Grutter v. Bollinger Question

<p>Hi all,</p>

<p>Quick question re: Grutter v. Bollinger, the affirmative action case. The process was deemed unconstitutional because the university gave an automatic 20-point bonus for URM status, with 100 being sufficient to guarantee admission. Read through the decision quickly but it didn't contain a lot of background detail.</p>

<p>I'm curious about a couple of the details.</p>

<p>1.) Were all ethnicities treated equally? Were Hispanics, for example, given the full 20 point bonus?</p>

<p>2.) How was the rest of the formula calculated? For example, how many SAT points would it have taken to earn 20 points?</p>

<p>Admissions</a> Chart</p>

<p>One full grade point</p>

<p>how many points did you need to be admitted?</p>

<p>100 guaranteed admission.</p>

<p>Thanks for the help, hpandu. Much appreciated.</p>


100 guaranteed admission.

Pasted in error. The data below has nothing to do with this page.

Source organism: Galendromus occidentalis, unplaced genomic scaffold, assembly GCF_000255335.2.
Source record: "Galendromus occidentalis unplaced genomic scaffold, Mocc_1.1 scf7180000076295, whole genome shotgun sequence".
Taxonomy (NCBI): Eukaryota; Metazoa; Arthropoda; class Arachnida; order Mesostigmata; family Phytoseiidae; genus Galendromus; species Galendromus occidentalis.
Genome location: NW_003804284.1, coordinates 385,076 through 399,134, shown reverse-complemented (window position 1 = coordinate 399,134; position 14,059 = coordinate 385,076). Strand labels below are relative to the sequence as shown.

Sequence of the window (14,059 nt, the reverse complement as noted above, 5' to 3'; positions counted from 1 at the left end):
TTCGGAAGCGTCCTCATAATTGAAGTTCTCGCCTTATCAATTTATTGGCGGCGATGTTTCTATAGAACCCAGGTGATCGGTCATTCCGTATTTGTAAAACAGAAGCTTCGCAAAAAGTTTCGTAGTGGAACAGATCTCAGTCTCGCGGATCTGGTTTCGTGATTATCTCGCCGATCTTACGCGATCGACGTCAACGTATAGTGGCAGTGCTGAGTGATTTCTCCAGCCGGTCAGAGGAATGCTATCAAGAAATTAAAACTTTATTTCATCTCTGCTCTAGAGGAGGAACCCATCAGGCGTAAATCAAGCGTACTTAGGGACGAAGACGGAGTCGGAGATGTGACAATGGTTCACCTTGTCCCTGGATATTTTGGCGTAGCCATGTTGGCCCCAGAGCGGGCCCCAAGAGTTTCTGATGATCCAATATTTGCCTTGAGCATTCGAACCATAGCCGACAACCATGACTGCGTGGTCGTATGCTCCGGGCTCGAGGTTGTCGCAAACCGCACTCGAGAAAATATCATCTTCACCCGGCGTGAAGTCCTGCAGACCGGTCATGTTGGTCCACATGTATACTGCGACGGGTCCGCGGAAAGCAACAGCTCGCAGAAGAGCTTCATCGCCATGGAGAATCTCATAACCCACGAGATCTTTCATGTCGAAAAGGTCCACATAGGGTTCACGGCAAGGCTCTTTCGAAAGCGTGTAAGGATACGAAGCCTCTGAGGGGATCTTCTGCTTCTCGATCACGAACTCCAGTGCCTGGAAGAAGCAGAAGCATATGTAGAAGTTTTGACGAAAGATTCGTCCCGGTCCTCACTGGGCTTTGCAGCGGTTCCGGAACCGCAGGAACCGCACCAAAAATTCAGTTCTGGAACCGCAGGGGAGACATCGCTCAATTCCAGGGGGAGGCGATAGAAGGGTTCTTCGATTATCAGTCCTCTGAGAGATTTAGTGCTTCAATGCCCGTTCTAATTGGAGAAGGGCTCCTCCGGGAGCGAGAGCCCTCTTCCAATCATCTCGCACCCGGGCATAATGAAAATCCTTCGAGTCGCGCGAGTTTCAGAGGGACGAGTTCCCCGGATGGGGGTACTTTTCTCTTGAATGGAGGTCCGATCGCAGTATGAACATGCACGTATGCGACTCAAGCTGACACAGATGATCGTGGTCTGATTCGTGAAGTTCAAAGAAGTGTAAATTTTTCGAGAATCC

The point system is for guidance. There was no automatic threshold for admission.</p>

<p>Whoops. I totally meant Gratz v. Bollinger.</p>

<p>Thanks for the catch.</p>

<p>God what an awful system.</p>

<p>Let me repeat--there was absolutely no guarantee of admission.</p>

<p>As you can see, the point system was very heavily weighted towards academics. GPA was huge, and school quality and curriculum also counted towards a lot.</p>

<p>In the case I was actually thinking of (Gratz v. Bollinger, not Grutter v. Bollinger), the Supreme Court decision makes clear that 100 points guaranteed admission. Was the court wrong?</p>

... every applicant from an underrepresented racial or ethnic group is automatically awarded 20 points of the 100 needed to guarantee admission.


<p>Of course I assume the school retained the rights to reject candidates who were convicted felons, etc.</p>

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